For most SaaS company founders, the ability to source, retain new clients, and increase the spending of current customers is essential to success. Every month companies gain and lose customers — this is a natural part of the business growth process. For early-stage companies, Churn has make-or-break effects and is an active part of the SaaS experience. However, losing more clients than you gain can signal an inferior product or an inability to define your target market. Founders, particularly at the early stages, need to be obsessed with acquiring and retaining customers.
When looking into churn, SaaS companies may have to peer a little deeper than the simple churn calculation covered in our last edition of Series V. Founders can look at churn from a subscription, revenue, and customer perspective. From the customer angle, look at the customers who leave your product or cancel their subscription entirely. The loss of 5 customers might seem inconsequential, but for B2B SaaS companies, those customers might be your most significant contracts, and that loss in revenue can damage your company. Keeping track of your customer churn can help you better understand revenue changes.
You are trying to determine the percentage of customers who move from one subscription level to another from the subscription level. Understanding why customers upgrade or downgrade their subscription plans can help you understand the value of more expensive subscription plans compared to more affordable options. You want to look at the revenue lost from users switching subscription levels or cancelling their subscriptions from the revenue perspective. These factors work in tandem to give you a clearer picture of how customers react to your product. For example, your company could lose 50% of its customers and not lose any significant revenue. This could be tied to subscription level shifts or free user declines. Looking at customer loss without nuance might cloud your judgment and force you to solve a problem that doesn’t exist.
Regardless of how well your company tracks churn, the real work requires using the data gathered to create products users love and reducing churn. Here are some ways you can reduce churn for your SaaS startup:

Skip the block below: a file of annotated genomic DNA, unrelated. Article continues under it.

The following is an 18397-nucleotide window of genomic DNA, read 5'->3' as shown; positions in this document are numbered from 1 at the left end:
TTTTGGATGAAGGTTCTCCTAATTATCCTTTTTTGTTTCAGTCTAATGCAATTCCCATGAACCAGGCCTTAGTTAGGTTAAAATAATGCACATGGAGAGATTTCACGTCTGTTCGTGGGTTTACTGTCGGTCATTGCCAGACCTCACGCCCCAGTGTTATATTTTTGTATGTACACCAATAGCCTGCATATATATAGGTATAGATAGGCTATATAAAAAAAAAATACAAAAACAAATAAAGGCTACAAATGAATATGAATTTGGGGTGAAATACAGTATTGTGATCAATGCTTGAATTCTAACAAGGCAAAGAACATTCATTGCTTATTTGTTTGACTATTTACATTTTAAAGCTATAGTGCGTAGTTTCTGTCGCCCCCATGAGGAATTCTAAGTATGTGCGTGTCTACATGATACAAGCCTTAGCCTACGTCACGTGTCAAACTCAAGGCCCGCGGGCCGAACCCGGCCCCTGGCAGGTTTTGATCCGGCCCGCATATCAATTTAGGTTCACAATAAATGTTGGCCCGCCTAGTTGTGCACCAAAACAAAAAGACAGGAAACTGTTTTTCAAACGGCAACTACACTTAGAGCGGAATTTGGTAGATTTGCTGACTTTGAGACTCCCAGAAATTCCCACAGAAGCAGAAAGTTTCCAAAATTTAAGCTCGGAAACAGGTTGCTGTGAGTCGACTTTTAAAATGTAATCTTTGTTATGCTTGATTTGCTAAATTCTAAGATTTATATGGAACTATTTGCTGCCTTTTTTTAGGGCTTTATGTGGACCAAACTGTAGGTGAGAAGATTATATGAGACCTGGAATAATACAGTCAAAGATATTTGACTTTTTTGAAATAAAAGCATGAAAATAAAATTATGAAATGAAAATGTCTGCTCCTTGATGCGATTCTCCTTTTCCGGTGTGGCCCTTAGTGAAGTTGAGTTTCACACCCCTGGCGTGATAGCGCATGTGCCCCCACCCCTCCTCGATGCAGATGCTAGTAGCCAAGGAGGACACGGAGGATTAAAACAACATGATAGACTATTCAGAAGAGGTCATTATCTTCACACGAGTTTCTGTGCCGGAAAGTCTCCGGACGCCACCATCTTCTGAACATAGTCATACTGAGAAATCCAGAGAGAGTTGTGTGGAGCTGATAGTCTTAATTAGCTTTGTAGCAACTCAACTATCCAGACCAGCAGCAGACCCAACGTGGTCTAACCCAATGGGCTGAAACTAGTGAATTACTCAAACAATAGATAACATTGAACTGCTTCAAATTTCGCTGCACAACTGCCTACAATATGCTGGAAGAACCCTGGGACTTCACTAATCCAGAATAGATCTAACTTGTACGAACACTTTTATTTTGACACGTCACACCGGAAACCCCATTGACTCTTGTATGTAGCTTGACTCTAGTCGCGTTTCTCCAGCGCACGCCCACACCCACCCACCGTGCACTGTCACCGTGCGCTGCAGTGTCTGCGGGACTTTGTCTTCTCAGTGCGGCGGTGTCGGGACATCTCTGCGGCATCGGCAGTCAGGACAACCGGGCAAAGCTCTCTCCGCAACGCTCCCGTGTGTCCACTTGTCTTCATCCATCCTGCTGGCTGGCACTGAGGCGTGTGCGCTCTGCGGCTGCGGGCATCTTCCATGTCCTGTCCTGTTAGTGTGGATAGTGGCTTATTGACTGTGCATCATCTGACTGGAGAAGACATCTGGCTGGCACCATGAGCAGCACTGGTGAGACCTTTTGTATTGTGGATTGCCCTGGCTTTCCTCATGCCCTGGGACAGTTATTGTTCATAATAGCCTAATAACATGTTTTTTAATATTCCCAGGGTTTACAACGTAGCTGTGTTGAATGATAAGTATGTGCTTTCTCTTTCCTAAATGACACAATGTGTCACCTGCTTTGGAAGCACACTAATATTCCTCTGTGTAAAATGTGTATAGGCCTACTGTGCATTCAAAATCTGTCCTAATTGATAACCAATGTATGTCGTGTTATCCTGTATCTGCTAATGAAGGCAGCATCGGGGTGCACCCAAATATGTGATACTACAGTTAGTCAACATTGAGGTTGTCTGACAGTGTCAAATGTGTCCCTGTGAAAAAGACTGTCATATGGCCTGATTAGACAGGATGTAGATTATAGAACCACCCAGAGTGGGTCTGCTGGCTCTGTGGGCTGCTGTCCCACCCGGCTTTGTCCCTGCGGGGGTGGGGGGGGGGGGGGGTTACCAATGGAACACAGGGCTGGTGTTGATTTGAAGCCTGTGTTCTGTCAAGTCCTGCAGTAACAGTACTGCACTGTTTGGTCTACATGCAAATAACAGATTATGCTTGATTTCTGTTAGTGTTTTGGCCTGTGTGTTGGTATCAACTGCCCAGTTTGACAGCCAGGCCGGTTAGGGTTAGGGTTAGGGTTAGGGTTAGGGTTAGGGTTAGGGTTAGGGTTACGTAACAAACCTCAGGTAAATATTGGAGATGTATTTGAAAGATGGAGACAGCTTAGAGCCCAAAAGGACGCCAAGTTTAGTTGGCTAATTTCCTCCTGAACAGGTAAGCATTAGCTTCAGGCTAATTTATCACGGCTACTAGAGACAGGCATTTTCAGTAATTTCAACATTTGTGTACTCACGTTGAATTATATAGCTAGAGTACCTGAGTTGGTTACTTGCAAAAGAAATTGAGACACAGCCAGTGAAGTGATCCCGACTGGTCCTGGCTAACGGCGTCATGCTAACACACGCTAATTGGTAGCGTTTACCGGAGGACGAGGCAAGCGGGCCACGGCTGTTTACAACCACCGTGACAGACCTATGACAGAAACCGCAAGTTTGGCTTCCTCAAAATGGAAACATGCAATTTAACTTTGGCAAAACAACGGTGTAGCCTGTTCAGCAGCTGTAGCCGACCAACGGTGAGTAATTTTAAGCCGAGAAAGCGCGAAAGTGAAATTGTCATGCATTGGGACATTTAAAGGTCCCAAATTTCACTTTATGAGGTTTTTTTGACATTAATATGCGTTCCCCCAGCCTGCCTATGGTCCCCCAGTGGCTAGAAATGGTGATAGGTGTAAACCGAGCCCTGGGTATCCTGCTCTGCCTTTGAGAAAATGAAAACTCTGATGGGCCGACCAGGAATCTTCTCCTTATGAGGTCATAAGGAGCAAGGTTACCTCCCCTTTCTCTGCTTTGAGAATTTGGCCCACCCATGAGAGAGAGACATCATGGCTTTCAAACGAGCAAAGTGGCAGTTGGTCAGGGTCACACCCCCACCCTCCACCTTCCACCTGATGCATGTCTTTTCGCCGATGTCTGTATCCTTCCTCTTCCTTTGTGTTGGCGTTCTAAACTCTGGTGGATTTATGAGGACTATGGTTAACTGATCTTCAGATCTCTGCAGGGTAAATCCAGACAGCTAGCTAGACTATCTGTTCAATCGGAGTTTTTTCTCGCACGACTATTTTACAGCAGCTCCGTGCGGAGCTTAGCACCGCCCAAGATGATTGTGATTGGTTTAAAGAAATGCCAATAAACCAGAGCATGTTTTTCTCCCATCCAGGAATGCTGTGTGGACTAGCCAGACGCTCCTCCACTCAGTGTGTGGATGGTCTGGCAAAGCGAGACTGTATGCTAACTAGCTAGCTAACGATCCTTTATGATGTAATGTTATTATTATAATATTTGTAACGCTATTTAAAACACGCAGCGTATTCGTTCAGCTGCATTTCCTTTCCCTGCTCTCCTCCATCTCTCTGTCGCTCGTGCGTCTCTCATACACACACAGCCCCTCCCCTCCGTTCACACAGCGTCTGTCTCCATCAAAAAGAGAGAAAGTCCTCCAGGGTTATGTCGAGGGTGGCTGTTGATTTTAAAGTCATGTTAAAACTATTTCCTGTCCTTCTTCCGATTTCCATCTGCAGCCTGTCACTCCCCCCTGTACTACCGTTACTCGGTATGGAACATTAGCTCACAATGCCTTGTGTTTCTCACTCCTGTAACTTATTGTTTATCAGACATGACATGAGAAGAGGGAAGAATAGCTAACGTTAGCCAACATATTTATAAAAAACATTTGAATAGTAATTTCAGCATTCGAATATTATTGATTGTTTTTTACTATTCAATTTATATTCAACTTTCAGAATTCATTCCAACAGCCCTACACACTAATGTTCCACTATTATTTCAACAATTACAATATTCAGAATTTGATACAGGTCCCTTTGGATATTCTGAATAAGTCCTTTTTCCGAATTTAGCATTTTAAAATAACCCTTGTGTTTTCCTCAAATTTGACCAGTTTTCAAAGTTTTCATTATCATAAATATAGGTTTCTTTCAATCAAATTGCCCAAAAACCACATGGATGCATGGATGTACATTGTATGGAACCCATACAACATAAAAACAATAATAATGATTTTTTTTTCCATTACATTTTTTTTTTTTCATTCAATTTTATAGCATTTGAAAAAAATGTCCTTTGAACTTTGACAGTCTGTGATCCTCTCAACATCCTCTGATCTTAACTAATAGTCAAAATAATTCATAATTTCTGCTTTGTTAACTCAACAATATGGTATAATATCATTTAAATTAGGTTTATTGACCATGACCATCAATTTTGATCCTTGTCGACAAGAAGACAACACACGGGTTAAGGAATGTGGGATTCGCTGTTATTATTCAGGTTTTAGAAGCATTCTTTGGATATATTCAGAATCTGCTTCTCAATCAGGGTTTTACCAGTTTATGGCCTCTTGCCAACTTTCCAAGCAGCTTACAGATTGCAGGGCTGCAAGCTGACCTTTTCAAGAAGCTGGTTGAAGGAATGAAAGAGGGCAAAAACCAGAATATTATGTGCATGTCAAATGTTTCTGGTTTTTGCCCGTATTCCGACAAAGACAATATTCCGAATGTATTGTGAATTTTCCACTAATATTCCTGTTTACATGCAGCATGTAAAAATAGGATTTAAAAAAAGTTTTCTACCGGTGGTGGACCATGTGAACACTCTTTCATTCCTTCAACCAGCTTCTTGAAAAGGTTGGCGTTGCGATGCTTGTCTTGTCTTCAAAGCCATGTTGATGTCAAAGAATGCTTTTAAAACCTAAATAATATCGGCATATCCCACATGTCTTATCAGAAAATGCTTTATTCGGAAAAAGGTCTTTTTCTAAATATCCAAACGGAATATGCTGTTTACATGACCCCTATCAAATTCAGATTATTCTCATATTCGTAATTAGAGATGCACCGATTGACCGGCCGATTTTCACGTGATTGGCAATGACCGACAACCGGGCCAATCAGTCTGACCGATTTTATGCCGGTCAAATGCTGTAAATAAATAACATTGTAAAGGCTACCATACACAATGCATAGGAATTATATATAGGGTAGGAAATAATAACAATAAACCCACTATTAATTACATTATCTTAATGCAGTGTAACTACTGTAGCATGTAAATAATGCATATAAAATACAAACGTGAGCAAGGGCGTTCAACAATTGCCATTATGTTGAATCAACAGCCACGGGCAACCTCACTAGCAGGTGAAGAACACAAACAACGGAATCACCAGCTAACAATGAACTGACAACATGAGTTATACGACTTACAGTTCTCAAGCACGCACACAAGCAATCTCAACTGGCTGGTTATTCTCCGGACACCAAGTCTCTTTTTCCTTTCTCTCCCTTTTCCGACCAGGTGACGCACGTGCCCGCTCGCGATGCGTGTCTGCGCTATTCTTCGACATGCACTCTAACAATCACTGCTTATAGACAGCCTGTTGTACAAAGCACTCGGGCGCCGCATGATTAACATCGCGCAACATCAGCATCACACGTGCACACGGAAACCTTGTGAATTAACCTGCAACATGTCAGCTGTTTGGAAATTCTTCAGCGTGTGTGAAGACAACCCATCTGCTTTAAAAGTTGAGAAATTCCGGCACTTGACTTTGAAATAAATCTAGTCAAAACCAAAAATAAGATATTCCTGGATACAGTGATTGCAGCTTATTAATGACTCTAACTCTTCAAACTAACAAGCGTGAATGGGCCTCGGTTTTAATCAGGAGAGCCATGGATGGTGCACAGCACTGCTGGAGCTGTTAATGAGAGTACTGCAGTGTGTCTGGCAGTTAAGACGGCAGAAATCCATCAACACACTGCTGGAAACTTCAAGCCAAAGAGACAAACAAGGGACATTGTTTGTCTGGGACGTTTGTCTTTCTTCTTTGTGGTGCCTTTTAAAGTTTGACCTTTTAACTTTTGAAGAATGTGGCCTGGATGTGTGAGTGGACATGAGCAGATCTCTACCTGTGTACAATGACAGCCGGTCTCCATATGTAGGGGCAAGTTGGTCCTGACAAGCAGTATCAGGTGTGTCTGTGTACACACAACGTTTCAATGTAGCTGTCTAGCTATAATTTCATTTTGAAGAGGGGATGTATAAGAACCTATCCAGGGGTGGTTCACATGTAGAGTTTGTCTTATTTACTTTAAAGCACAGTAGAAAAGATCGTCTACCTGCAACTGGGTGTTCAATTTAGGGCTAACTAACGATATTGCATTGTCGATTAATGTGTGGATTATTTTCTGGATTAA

Product updates: Always be talking to your customers, you can’t provide a solution to every customer problem, but you can focus on the issues users care about. If a sizable number of customers face a problem your company can solve, consider adding this feature to your update pipeline. If the benefits of adding this feature to the product outweigh the development costs, then it is a worthwhile endeavour. By consistently listening to your users and meeting their requests, you can create an exceptional product.
Review supporting factors: If your customer base is diverse, look into the unique characteristics that promote churn for each group. Do customers in a specific industry, vertical, or country have a higher churn tendency? If a pattern is forming, look into product modifications that can improve their experience and secure continued use for users in that segment.
Long-term partnerships: Most SaaS companies work with clients through a monthly payment agreement. Another option would be to secure long-term contracts ranging from 6 -18 months. In this time frame, the companies that take advantage of this offer will get familiar with your product and incorporate it into their operations. This familiarity with your product will reduce the likelihood of churn.
‘Sticky” Factor: Build features around user needs that can become a part of their everyday process. Once your product becomes an integral part of a client’s operations, you can achieve “stickiness”. The more embedded your product is in your client’s operations, the less likely they will leave your product. Always aim to make the switching cost from your product high.
Best foot forward: Working with corporate clients takes skill. If you have a customer about to churn, having your best representative manage conversations with this client might be valuable. Having an expert manage and maintain high-value partnerships can go a long way.
Survivor Bias: Survivor Bias in this context is the misconception that you should only focus on and learn from the customers that continue to use your product. But there is a lot to learn from the customers you lost along the way. The issues that forced those customers to leave might be you need to solve to ensure future customers remain satisfied. Consider creating a list of customers and compare their activity today from a year ago. Were there any changes in user behaviour before they stopped using your service? Taking into their fluctuations might give a more accurate picture of how users interact with your product. You might also benefit from surveying this group to find out what issues they faced.
Churn is inevitable, but the goal is to get to a point where your customer base is growing faster than it’s churning. Managing churn for your company takes time, effort, and a user-focused approach. If you focus on improving your product and customer satisfaction, you can reduce your churn rates.
Series V will continue to cover how churn impacts other business types and relevant topics to support founders on their entrepreneurial journey.